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Describe Christian apologetics in the second century

    Apologetics in the second century took place from within, as they defended their faith from Gnosticism and from without as they fought to be recognized as, not only a legitimate religion, but “…as superior to the idolatry of the pagans and the ritualistic worship of the Jews.”[1] However, I see issues of great concerns, even in some of the apologetic efforts that were taking place.

    Tatian, a student of Justin Martyr, for example, composed a harmony of the four Gospels known as the Diatessaron. For two centuries this harmonization became the standard form of the Gospel in the Syriac-speaking areas.[2] I rather we go directly into the Word of God for ourselves.

    Other issues of concerns in second-century apologetics are found in Athenagoras’ approach; even as he argued the superiority of Christianity over paganism, in his dispute concerning the resurrection he argues from the prospective of nature and reason and refuses to utilize Scripture.[3] Finally, another issue of concern was Theophilus’ approach as he speaks of Logos, but avoid speaking about Jesus and also present the narrative of the creation in Genesis as allegoric.

    I find these approaches to apologetics troubling and perhaps as original seeds from some of the theological and doctrinal mess we see in our day.

What were the accusations against Christians?

    The Bible tells us in Acts 8:1 that there was great persecution against the church. It seems like the devil did not waste any time in trying to destroy the church from the very beginning. The attack came from outside, in the form of persecution and false accusations and, from within, in the form of heresy. Persecution aroused as Christianity began to shapeup her own identity away from Judaism. There were four specific accusations against Christians; all of these accusations were grotesque misinterpretations of our faith and practices. They accused us of: 1) incest, 2) cannibalism, 3) atheism and 4) of being a subversive group.

How did apologists like Justin respond?

    Ferguson introduces Justin Martyr as arguably the most important and most influential apologist of the second century.[4] This man “fought his apologetics battles on four fronts: against pagan intellectuals, the state, the Jews, and heretics.”[5] He addressed the four accusations against Christianity head on, presenting a picture of Christian people as being indeed very moral people. Justin also utilized the prophesies in Scripture to defend his case. Justin dances very closely with philosophy and mythology in order to present Christianity to the lost. He was bold in addressing pagan practices as demonic. That boldness cost him making his last name a reality in his life. No doubts, much to admired when it comes down to Justin’s apologetics.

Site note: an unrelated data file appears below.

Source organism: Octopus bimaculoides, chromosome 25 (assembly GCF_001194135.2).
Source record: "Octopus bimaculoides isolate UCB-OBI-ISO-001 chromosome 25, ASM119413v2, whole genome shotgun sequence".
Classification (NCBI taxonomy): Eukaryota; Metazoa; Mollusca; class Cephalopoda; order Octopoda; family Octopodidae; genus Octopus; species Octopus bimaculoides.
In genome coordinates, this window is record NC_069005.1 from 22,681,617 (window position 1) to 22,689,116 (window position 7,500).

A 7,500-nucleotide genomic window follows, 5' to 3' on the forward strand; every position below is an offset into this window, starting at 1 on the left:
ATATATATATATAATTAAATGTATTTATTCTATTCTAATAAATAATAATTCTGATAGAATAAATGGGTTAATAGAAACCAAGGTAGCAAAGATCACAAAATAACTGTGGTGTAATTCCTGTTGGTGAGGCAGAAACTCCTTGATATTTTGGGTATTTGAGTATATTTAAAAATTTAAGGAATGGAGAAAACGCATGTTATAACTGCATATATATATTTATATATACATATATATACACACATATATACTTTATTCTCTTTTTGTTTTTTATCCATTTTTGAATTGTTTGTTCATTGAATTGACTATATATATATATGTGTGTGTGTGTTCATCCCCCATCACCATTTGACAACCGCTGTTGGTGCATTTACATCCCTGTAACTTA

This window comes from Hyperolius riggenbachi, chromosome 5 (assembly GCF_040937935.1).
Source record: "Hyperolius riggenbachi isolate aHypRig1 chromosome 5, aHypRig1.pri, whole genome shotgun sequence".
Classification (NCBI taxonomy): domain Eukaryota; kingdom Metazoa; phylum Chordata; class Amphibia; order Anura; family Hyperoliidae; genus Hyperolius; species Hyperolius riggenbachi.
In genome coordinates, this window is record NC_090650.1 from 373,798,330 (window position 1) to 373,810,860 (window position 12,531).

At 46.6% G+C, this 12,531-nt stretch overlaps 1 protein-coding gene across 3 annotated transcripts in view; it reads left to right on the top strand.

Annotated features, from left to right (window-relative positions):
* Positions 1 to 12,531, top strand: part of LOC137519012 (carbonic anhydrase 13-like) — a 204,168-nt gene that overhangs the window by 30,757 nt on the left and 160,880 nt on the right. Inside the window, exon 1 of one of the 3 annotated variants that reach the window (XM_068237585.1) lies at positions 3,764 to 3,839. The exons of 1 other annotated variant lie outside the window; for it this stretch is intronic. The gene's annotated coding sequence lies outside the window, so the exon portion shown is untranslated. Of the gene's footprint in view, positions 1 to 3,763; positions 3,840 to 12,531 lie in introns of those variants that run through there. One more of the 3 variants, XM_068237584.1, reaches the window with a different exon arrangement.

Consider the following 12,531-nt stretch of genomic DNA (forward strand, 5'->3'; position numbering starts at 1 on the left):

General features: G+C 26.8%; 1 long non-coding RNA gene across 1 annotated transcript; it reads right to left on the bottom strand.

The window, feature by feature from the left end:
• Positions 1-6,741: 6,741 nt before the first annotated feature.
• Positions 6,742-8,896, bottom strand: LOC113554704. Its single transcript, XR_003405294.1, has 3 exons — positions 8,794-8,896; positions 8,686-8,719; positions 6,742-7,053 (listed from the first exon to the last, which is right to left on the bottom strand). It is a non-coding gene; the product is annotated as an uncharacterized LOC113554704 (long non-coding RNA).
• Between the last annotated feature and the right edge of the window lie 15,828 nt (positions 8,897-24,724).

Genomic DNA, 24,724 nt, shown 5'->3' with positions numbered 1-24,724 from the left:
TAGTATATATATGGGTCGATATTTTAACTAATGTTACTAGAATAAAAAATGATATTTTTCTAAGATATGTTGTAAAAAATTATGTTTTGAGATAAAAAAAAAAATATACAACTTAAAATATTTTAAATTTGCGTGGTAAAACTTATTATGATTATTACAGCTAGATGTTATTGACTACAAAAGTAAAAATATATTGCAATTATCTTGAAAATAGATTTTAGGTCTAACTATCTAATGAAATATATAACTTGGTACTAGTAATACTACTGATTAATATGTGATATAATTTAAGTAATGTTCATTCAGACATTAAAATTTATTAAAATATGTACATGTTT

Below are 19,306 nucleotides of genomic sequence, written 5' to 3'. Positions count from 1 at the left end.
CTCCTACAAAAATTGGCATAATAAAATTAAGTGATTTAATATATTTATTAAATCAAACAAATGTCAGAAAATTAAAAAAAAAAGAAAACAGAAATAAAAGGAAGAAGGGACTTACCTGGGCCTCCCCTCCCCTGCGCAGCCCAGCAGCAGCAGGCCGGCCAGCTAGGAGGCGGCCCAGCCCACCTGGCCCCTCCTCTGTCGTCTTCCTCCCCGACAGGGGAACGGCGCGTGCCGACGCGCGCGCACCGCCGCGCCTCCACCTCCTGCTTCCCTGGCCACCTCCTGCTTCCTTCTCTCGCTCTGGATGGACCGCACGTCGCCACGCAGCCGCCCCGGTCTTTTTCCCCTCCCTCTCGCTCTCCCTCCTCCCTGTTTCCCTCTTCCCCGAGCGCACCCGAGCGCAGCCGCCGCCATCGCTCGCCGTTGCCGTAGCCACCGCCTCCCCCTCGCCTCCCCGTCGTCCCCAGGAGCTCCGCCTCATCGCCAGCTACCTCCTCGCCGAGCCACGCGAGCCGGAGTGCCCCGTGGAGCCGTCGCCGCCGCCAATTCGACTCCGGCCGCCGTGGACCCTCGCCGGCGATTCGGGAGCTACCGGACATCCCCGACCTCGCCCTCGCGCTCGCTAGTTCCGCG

What apologetic principles could be used today in a modern context?

    We most remember that according to First Peter 3:15, we are called to “…be ready always to give an answer to every man that asketh you a reason of the hope that is in you.” (KJV) The word “asketh” here has a very interesting definition; it comes from the Greek word, αἰτέω aitéō; fut. aitḗsō. meaning, “to ask, request, beg. The seeking by the inferior from the superior (Acts 12:20); by a beggar from the giver (Acts 3:2); by the child from the parent (Matt. 7:9); by man from God (Matt. 7:7; James 1:5; 1 John 3:22).”[6]      I can conclude by this definition that these are folks that are asking sincere questions concerning our faith. This definition is perhaps describing someone who is really interested in the reason why our hope rests in God. These are not the truth suppressors describe in Romans 1:18.[7]

    I say all this to say that we can’t leave the Word of God out; we are not defending God, He does not need any defending from us; we are defending our faith. I believe that it is vitally important to follow the example of Justin Martyr. It is obvious that this man was a student of God’s Word, an educated man, who was able to present the truth of God’s Word in an intelligent and relevant way for his time. He used philosophy and mythology, as those were important concepts of his time. However, he presented the power and accuracy of the prophesies in God’s Word.

    I believe that everything that can be use for our apologetics is useful, whether is through the knowledge of the cosmos, physic, mathematics and science in general; nevertheless we must not fall into the trap of the atheist, humanist and agnostics of our day.

    We must never shy away from utilizing God’s Word. “For the word of God is quick, and powerful, and sharper than any twoedged sword, piercing even to the dividing asunder of soul and spirit, and of the joints and marrow, and is a discerner of the thoughts and intents of the heart.” Hebrews 4:12 (KJV)

[1] Everett Ferguson, Church History, Volume One: From Christ to the Pre-Reformation: The Rise and Growth of the Church in Its Cultural, Intellectual, and Political Context, (Grand Rapids, Michigan: Zondervan, 2013), 70

[2] Ibid, 71

[3] Ibid, 71

[4] Everett Ferguson, Church History, Volume One: From Christ to the Pre-Reformation, 71

[5] Ibid, 72

[6] Spiros Zodhiates, The Complete Word Study Dictionary: New Testament (Chattanooga, TN: AMG Publishers, 2000).

[7] For the wrath of God is revealed from heaven against all ungodliness and unrighteousness of men, who hold the truth in unrighteousness; (KJV)

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